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How one shady employee can poison the workplace

Mar 15, 2018
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George Marks/Retrofile/Getty Images

You might have heard the saying, “one bad apple spoils the barrel.” Apparently, it’s true for misbehaving employees too.

A new study  looked at the finance industry and what happens when you introduce a bad employee — someone who’s committed some kind of misconduct — to a new team. It turns out that bad behavior can spread. 

Will Gerken, one of the co-authors of the study and a professor at the University of Kentucky, joined us to discuss his team’s findings and the consequences this can have for a company. Below is an edited transcript.

Sabri Ben-Achour: So being a bad employee is contagious, apparently. How contagious is it?

Will Gerken: So in our context, we’re looking at the financial advisory industry, which has been in the news somewhat for having some problem with misconduct. And the issue that we see is when you’re exposed to a colleague that’s engaging in these bad business practices, you become about 40 percent more likely to engage in these bad practices yourself.

Ben-Achour: What about good employees. I mean does it go the other way where you meet up with a good employee and they they make a bad employee better?

Gerken: Yeah, so this is a good question. What ends up going on is the employees that are behaving well before they’re exposed to this, they kind of update their own beliefs about kind of the consequences of bad behavior. And so if they see a peer that’s engaging in these practices, and maybe they end up getting an extra bonus because they’re aggressively selling their clients or they get punished but not very severely, they update their own beliefs about these types of behavior, which then causes them to be more likely to engage in bad actions themselves. But on the other side, we don’t see a whole lot of kind of a reduction of misbehavior when you put a bad employee in a good environment. They kind of keep their stripes, as the expression goes.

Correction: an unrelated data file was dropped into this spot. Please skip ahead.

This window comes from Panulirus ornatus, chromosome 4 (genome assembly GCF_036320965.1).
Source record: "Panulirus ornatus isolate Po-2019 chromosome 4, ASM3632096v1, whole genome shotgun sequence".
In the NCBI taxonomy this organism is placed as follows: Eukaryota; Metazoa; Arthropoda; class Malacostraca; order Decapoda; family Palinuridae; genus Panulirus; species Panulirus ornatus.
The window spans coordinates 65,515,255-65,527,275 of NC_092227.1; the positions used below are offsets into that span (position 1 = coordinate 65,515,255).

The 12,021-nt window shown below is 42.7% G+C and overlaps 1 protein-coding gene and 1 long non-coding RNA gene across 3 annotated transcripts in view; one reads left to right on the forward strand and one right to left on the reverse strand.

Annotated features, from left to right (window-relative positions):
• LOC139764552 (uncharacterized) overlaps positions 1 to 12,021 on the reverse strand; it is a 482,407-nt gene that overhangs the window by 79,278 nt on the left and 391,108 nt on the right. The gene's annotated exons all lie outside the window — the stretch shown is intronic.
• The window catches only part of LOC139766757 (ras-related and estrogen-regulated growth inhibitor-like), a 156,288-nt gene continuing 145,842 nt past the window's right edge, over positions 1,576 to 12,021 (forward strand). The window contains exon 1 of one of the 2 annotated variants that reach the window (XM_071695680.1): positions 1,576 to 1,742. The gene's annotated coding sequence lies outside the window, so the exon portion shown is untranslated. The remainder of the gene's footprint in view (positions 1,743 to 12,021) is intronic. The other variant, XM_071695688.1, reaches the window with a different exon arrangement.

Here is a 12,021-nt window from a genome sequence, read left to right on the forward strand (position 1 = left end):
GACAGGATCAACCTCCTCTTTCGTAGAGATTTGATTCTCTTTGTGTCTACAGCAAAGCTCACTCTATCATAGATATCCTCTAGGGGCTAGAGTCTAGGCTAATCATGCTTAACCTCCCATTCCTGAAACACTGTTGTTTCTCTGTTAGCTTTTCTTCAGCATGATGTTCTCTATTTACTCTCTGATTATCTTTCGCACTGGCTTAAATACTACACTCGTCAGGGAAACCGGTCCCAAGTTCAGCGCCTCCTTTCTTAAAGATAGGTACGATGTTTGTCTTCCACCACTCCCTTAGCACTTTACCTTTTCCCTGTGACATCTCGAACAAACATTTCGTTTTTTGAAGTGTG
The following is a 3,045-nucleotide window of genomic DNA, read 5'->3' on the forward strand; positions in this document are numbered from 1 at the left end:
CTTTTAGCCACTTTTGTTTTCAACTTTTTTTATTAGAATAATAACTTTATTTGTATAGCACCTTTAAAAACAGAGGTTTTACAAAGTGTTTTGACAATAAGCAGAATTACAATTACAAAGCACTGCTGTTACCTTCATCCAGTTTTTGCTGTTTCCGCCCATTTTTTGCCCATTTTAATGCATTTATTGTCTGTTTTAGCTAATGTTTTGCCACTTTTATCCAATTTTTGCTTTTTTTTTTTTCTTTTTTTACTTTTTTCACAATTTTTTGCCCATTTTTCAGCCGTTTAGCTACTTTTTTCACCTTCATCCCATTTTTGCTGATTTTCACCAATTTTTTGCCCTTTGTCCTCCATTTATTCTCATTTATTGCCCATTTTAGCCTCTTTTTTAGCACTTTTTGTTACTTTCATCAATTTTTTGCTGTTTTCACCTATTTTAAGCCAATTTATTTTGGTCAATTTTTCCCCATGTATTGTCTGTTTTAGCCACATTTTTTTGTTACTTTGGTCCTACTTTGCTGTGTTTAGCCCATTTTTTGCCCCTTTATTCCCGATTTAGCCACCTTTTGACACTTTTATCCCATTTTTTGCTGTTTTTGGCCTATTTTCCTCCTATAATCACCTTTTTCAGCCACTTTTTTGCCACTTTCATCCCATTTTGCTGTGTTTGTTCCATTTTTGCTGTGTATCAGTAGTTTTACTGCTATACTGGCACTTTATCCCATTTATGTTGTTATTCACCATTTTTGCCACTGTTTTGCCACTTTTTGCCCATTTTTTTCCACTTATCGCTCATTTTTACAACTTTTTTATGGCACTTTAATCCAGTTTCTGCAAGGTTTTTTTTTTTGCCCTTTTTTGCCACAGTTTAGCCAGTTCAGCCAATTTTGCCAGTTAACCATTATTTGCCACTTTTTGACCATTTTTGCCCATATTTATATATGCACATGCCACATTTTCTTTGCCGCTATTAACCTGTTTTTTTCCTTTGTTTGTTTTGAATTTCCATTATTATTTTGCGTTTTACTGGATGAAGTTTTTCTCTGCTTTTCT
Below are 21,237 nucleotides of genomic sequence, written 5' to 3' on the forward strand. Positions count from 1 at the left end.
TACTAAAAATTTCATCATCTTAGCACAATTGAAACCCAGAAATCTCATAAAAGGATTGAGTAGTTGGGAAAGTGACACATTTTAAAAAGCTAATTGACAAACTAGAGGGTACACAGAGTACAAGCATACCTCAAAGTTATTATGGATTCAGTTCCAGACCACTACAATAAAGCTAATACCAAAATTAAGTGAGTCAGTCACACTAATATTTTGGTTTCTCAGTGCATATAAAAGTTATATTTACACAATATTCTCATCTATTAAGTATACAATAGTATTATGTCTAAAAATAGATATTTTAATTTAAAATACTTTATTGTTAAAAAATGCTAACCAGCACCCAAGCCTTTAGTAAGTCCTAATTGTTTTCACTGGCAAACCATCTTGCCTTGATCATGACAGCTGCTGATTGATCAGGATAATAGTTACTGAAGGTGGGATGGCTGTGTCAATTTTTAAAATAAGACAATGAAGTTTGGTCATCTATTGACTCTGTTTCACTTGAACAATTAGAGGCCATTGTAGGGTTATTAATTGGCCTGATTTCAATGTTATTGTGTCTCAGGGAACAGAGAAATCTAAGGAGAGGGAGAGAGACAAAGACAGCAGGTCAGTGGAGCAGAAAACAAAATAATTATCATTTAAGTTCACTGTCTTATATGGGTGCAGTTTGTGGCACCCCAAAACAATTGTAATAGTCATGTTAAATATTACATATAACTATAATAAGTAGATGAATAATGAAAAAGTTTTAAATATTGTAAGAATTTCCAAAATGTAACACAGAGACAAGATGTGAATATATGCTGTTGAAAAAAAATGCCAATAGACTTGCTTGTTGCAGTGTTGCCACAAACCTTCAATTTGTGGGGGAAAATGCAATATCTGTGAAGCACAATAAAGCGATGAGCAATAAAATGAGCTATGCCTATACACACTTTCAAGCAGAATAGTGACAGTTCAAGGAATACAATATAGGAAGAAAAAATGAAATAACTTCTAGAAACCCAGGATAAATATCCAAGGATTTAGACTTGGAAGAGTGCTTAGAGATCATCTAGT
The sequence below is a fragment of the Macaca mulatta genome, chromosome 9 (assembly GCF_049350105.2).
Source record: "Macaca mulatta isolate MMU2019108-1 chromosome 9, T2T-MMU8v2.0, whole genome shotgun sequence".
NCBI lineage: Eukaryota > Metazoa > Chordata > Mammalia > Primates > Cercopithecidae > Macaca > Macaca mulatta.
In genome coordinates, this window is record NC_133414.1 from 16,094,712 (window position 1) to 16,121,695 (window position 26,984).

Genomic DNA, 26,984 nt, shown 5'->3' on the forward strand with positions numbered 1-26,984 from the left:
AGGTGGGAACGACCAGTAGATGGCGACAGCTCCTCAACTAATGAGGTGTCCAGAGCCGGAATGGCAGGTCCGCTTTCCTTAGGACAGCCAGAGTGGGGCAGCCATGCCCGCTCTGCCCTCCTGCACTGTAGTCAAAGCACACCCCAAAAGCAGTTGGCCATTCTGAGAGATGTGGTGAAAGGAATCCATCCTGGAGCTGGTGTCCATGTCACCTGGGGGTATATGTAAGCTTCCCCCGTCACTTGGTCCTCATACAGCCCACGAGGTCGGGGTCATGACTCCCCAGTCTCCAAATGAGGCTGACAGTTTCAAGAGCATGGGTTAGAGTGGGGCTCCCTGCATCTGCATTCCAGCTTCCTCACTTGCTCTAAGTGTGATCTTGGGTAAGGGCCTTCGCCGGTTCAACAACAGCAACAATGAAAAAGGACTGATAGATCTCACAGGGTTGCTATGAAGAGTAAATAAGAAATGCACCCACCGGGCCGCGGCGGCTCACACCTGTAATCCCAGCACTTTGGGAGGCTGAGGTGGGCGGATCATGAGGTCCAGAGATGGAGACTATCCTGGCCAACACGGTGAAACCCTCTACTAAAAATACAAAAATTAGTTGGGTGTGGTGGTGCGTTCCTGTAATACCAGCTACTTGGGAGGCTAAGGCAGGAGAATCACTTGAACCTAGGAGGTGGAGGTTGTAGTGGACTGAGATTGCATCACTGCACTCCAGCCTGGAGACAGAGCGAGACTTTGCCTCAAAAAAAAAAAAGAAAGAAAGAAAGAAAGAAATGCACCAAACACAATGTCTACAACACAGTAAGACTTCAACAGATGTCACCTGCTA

Ben-Achour: What should people who make hiring decisions who are in charge of putting people together — what should they take from your findings about contagiousness of bad behavior?

Gerken: I think the biggest takeaway in practice for hiring managers is that you need to worry about the spillover effects of having a bad employee. It’s not enough to say, “Hey, I can I can manage this one bad employee.” The cost of a bad employee is not just the internal cost of dealing with that employee, but potentially tainting the culture of all the people that that co-worker works.

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